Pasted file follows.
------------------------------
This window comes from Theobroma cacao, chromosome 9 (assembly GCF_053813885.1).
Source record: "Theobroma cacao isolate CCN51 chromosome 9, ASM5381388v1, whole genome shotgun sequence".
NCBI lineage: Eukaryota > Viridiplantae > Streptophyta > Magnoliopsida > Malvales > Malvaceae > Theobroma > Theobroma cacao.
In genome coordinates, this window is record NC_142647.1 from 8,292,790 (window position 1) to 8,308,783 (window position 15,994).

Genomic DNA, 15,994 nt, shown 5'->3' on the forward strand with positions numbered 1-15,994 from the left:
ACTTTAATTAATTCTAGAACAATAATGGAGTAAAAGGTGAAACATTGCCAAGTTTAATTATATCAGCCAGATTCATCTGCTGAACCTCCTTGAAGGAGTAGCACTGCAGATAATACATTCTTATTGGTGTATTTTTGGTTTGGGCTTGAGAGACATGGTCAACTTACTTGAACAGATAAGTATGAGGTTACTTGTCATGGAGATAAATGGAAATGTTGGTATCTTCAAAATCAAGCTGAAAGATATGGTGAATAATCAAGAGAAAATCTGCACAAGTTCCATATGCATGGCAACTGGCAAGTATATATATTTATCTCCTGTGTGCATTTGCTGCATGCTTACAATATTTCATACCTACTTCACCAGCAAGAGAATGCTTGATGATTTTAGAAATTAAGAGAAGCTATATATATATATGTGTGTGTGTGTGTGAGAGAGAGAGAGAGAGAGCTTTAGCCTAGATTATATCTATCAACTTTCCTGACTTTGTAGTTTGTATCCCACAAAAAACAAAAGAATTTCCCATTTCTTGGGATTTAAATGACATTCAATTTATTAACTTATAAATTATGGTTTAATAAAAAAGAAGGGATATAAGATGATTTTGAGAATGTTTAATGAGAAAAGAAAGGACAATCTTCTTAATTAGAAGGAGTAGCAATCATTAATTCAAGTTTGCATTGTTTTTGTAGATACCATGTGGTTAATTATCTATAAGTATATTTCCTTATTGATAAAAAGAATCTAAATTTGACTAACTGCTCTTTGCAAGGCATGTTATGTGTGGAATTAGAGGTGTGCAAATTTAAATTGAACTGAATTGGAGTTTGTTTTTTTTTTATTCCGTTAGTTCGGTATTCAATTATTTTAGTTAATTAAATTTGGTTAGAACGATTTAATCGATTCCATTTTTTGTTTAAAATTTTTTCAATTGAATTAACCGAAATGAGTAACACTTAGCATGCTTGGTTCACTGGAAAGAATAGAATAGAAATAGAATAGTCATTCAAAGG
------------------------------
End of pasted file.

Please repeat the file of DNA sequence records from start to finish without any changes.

This window comes from Theobroma cacao, chromosome 9 (assembly GCF_053813885.1).
Source record: "Theobroma cacao isolate CCN51 chromosome 9, ASM5381388v1, whole genome shotgun sequence".
NCBI lineage: Eukaryota > Viridiplantae > Streptophyta > Magnoliopsida > Malvales > Malvaceae > Theobroma > Theobroma cacao.
In genome coordinates, this window is record NC_142647.1 from 8,292,790 (window position 1) to 8,308,783 (window position 15,994).

Genomic DNA, 15,994 nt, shown 5'->3' on the forward strand with positions numbered 1-15,994 from the left:
ACTTTAATTAATTCTAGAACAATAATGGAGTAAAAGGTGAAACATTGCCAAGTTTAATTATATCAGCCAGATTCATCTGCTGAACCTCCTTGAAGGAGTAGCACTGCAGATAATACATTCTTATTGGTGTATTTTTGGTTTGGGCTTGAGAGACATGGTCAACTTACTTGAACAGATAAGTATGAGGTTACTTGTCATGGAGATAAATGGAAATGTTGGTATCTTCAAAATCAAGCTGAAAGATATGGTGAATAATCAAGAGAAAATCTGCACAAGTTCCATATGCATGGCAACTGGCAAGTATATATATTTATCTCCTGTGTGCATTTGCTGCATGCTTACAATATTTCATACCTACTTCACCAGCAAGAGAATGCTTGATGATTTTAGAAATTAAGAGAAGCTATATATATATATGTGTGTGTGTGTGTGAGAGAGAGAGAGAGAGAGCTTTAGCCTAGATTATATCTATCAACTTTCCTGACTTTGTAGTTTGTATCCCACAAAAAACAAAAGAATTTCCCATTTCTTGGGATTTAAATGACATTCAATTTATTAACTTATAAATTATGGTTTAATAAAAAAGAAGGGATATAAGATGATTTTGAGAATGTTTAATGAGAAAAGAAAGGACAATCTTCTTAATTAGAAGGAGTAGCAATCATTAATTCAAGTTTGCATTGTTTTTGTAGATACCATGTGGTTAATTATCTATAAGTATATTTCCTTATTGATAAAAAGAATCTAAATTTGACTAACTGCTCTTTGCAAGGCATGTTATGTGTGGAATTAGAGGTGTGCAAATTTAAATTGAACTGAATTGGAGTTTGTTTTTTTTTTATTCCGTTAGTTCGGTATTCAATTATTTTAGTTAATTAAATTTGGTTAGAACGATTTAATCGATTCCATTTTTTGTTTAAAATTTTTTCAATTGAATTAACCGAAATGAGTAACACTTAGCATGCTTGGTTCACTGGAAAGAATAGAATAGAAATAGAATAGTCATTCAAAGG